Bengal Tiger vs Himalayan Brown Bear: The Bengal tiger can exceed the weight of a Himalayan brown bear, which is the smallest subspecies of brown bear, but their weights can be close.  A Bengal tiger is a fantastic hunter and can ambush and kill large, dangerous animals like buffalo and wild boar.  It does encounter bears (sloth bears, Asiatic black bears, etc.) from time-to-time, so it would not be out of its element in a battle with one.  The Himalayan brown bear is a very stocky bear with a pronounced shoulder hump.  Bears have some advantages over big cats (greater pound-for-pound strength, greater endurance, big paws with long claws), but big cats have some advantages over bears (speed, agility, quick-killing throat bites, sharp claws).  A brown bear against a big cat is a close battle at parity.  The tiger will have trouble securing a throat bite while in the range of the bear's claws, and this makes the bear a more dangerous opponent for the tiger than a bovid of the same size would be.  The tiger can certainly overcome or drive the bear away, and the bear can certainly overcome or drive the tiger away.  If the tiger has a decent weight advantage it will have a good chance to prevail, and the bear will be favored with any decent weight advantage as well.  The Himalayan brown bear is very rare and there's not as much known about it as its larger cousins (like the grizzly, Kodiak, or Eurasian brown bears), but it still has the "brown bear" attributes that make it a very capable fighter.  Overall close to 50/50; depends on the weights.  

Q: How did the Gray Wolf and Grizzly Bears survive the North Americas?  Weren't they competing with dangerous predators like Smilodon, Dire Wolves and Arctodus?
A: I don't think anyone knows for sure, but there are some theories.  In comparing animals that went extinct to ones that survived, the biggest factor wasn't/isn't necessarily how formidable they were/are.  The gray wolf is a very adaptable animal with a large habitat range (including cold ones) and a varied palate (it's a carnivore and an omnivore).  The dire wolf was highly carnivorous (its diet was almost exclusively meat), and it did not live in colder climates.  Smilodons were also highly carnivorous like big cats of today, and it targeted large animals for its meals.  It wasn't nearly as adaptable as the gray wolf, and many of the items it preyed upon also went extinct and may have deprived them of a major food source toward the end of their existence.  A grizzly bear's ability to hibernate is valuable, as well as its omnivorous appetite.  Some believe that early humans likely killed off many large prey items for animals like Arctodus, and the smaller prey items that remained were too quick to be caught.  Ecological changes may have occurred in various habitats to a great enough degree to make survival much more difficult for some, and this may have led to their eventual extinction.  Good question!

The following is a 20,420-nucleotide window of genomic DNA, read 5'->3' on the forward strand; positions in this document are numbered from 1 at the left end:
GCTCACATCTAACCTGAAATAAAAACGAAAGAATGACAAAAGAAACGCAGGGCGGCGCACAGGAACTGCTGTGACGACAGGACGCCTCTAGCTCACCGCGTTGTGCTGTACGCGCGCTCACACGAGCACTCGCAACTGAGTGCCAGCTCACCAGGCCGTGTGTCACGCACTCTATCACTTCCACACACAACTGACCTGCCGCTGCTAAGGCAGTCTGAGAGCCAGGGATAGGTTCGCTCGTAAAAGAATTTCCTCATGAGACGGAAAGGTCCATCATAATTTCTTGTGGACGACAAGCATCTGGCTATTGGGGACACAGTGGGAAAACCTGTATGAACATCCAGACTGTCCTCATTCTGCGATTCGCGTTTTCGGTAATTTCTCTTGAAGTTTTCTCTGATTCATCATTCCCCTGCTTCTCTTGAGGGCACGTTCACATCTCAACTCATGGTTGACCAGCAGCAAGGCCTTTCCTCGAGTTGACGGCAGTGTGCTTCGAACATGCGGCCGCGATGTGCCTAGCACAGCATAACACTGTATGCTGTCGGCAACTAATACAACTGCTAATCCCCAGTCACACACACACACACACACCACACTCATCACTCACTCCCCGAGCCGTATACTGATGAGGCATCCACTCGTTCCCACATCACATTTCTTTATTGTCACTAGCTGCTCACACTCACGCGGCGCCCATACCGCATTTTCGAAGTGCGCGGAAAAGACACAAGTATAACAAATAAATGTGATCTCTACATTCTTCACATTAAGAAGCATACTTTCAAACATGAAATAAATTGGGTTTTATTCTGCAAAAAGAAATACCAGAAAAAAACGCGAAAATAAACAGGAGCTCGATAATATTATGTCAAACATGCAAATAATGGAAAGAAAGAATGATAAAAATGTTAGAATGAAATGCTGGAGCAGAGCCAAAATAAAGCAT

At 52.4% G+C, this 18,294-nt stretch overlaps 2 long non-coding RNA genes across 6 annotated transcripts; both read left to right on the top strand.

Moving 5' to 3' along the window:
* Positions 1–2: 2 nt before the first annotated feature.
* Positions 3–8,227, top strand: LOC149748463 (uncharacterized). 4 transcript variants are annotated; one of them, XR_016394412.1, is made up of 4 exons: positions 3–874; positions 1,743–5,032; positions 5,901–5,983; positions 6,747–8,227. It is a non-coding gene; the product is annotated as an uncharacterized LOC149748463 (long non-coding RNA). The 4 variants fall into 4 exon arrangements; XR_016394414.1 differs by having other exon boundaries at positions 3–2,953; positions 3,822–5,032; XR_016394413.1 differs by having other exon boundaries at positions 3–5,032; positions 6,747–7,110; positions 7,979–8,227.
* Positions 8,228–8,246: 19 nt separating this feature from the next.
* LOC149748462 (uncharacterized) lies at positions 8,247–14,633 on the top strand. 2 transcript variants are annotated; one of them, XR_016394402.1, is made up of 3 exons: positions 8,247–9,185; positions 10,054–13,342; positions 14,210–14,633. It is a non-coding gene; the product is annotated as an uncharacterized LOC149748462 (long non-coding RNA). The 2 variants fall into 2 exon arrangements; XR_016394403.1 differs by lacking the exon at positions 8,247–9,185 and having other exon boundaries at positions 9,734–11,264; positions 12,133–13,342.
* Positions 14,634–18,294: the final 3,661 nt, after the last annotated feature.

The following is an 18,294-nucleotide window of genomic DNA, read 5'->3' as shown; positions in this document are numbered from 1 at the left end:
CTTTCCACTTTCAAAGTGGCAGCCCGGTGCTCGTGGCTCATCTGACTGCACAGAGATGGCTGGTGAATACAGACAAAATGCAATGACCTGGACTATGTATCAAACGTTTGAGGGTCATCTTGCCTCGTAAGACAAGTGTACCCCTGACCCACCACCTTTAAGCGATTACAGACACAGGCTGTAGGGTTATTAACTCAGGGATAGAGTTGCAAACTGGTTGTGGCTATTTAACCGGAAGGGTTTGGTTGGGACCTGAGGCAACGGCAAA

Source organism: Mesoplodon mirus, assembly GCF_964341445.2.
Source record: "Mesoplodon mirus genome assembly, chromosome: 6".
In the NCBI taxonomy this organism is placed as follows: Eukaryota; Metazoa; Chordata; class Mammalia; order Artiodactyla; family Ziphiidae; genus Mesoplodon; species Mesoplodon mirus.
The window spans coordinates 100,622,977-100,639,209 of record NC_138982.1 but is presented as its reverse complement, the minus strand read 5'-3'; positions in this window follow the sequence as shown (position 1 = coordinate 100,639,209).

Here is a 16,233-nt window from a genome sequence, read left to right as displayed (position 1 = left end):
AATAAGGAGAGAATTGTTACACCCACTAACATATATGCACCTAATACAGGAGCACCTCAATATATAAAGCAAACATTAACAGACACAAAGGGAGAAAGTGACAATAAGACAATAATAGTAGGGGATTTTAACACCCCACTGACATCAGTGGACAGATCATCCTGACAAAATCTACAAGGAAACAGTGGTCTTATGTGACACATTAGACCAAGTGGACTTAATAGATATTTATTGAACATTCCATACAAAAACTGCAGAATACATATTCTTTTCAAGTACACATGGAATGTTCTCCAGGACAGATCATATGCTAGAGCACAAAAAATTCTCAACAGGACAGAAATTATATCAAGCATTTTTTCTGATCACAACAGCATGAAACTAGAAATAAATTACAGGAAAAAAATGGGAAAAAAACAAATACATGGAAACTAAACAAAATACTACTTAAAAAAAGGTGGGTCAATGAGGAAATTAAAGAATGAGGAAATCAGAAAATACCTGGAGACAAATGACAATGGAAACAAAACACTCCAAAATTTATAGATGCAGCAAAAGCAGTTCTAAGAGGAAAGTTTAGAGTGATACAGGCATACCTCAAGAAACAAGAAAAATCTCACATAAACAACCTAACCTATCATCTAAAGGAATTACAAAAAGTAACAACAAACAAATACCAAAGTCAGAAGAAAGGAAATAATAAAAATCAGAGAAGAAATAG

Best regards.

Interspecies Conflict

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Questions regarding animal conflicts within realistic or unrealistic settings are welcome; my strength lies in medium-to-large species. Small animals (including birds of prey), prehistoric animals, sea creatures, and domestic dog breeds are usually within my scope, but to a lesser degree. I can't confidently answer hypothetical questions about human vs animal, arachnids, insects, or amphibians, but I am willing to field them nonetheless.


From a young age, I have been interested in animals. Starting with the original Mutual of Omaha's Wild Kingdom and World Book Encyclopedias, I have seen many animal shows and documentaries and have read multiple books on the subject. I have a solid understanding of the physiology of many animals and interspecies conflict in general.

Associate degree in unrelated field; biology classes in college.